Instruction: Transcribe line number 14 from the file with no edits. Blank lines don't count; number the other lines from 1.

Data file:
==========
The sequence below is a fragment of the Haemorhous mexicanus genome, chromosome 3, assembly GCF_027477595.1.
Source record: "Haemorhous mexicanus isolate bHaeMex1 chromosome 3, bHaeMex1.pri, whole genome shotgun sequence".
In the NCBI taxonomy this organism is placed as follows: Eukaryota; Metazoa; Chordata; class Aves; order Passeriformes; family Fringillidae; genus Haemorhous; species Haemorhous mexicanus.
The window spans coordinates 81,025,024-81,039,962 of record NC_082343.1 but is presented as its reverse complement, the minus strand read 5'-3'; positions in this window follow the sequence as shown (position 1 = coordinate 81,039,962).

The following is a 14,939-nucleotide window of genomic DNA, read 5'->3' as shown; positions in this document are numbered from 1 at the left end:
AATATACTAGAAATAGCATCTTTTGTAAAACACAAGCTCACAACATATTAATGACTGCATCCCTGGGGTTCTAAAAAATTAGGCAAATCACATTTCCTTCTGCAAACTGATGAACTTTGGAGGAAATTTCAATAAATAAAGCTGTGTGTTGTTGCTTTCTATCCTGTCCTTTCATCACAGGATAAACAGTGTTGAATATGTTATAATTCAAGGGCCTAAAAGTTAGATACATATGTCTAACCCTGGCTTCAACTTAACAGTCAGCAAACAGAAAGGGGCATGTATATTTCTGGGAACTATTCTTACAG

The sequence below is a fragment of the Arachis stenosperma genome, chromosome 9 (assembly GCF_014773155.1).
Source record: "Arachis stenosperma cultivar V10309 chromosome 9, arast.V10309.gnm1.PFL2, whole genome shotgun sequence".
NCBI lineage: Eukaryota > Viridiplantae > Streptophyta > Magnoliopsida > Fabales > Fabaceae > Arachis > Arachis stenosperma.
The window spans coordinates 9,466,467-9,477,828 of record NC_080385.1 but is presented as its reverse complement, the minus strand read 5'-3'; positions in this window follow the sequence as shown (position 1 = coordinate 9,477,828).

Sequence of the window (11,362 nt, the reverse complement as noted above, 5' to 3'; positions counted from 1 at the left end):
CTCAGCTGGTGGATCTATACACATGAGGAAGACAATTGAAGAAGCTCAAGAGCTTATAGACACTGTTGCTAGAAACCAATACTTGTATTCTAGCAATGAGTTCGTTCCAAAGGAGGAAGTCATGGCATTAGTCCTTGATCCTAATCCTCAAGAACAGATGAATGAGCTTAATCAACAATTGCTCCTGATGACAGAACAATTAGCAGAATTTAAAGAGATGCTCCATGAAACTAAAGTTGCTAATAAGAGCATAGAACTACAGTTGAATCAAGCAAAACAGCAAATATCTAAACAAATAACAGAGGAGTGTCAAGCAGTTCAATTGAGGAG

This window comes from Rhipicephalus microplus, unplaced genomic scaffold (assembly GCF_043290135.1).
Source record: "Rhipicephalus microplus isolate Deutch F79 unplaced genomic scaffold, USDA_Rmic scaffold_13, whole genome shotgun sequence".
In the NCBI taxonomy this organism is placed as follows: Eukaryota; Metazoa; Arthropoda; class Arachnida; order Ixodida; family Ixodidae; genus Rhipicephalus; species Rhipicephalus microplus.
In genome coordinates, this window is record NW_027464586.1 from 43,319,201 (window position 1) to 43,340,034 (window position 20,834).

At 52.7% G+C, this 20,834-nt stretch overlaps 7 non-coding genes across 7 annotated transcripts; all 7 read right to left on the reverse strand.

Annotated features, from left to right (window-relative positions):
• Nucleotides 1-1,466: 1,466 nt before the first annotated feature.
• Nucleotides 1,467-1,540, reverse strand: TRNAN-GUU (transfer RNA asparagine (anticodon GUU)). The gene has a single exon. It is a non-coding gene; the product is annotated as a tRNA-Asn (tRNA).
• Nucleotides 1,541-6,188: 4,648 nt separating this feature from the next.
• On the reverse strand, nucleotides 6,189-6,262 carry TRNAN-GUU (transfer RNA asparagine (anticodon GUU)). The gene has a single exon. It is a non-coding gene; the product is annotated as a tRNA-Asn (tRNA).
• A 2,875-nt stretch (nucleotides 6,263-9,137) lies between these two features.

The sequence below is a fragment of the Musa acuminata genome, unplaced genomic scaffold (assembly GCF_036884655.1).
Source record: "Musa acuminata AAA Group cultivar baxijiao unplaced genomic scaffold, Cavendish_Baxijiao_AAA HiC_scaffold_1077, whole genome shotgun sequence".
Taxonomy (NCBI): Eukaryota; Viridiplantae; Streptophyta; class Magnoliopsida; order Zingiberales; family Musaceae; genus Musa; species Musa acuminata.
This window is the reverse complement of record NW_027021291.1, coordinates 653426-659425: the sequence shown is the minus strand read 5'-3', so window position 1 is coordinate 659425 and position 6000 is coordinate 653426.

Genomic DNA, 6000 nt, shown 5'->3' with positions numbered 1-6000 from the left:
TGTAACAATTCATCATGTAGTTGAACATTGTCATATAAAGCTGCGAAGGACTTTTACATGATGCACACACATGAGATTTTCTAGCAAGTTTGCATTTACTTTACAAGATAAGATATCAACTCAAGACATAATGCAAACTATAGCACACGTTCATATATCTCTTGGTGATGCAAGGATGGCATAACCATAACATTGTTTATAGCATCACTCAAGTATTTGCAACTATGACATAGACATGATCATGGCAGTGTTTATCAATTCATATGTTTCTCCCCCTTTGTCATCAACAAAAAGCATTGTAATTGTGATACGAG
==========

Source record: "Rhipicephalus microplus isolate Deutch F79 unplaced genomic scaffold, USDA_Rmic scaffold_13, whole genome shotgun sequence".